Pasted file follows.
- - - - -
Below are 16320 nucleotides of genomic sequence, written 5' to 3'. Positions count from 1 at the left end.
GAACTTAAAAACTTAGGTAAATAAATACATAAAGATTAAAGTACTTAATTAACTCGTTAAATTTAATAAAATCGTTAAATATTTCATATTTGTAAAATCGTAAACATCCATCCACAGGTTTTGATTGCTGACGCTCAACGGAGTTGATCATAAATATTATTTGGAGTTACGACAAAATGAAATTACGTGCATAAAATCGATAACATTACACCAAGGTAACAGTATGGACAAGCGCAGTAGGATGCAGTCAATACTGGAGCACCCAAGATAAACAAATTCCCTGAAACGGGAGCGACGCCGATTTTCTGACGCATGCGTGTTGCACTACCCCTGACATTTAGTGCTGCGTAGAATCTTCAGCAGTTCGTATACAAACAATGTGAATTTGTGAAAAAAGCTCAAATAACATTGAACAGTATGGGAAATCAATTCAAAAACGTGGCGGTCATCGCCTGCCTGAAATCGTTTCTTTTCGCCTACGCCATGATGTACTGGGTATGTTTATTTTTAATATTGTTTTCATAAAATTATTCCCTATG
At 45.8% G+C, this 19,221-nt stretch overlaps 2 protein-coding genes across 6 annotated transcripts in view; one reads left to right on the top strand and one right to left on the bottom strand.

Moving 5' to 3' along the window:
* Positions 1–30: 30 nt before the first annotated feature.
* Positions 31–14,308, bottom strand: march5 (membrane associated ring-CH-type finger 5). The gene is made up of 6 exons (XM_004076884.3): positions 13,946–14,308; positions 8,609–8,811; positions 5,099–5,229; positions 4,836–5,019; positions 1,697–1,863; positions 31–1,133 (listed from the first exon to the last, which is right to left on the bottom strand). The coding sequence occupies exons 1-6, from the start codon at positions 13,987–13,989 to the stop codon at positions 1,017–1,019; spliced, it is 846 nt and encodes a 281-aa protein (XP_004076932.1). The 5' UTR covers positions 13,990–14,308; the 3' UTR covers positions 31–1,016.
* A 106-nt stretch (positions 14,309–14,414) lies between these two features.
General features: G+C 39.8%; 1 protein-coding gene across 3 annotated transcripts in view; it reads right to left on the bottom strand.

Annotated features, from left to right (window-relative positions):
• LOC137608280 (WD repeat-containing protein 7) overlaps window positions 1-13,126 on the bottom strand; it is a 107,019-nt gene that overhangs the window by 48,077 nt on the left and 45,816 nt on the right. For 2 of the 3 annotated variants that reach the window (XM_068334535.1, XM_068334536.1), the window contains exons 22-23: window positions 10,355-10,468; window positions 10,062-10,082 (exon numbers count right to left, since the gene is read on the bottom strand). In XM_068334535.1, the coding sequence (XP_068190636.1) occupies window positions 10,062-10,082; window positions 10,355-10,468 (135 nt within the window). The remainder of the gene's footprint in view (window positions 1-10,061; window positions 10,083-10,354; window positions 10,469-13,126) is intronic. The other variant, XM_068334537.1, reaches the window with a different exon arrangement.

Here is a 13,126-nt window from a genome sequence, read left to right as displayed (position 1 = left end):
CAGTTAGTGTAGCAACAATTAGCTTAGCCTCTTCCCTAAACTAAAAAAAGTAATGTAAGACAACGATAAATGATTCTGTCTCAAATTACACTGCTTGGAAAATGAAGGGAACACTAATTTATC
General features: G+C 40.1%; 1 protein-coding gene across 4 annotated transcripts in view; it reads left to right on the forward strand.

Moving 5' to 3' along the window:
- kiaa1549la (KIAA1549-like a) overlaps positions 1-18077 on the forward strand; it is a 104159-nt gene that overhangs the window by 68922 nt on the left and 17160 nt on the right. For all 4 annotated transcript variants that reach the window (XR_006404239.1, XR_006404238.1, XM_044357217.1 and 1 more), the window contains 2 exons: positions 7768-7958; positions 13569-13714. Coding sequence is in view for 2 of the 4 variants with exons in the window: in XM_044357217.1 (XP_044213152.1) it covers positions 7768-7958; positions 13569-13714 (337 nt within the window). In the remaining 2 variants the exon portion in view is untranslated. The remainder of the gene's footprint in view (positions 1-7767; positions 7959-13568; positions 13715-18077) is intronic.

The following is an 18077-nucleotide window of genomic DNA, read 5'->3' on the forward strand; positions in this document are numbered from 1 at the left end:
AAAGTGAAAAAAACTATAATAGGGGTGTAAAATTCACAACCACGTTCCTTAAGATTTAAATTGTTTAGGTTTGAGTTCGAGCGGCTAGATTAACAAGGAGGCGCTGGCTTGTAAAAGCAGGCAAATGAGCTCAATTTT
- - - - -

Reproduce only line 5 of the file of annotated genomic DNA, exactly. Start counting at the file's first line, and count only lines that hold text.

* Positions 1–30: 30 nt before the first annotated feature.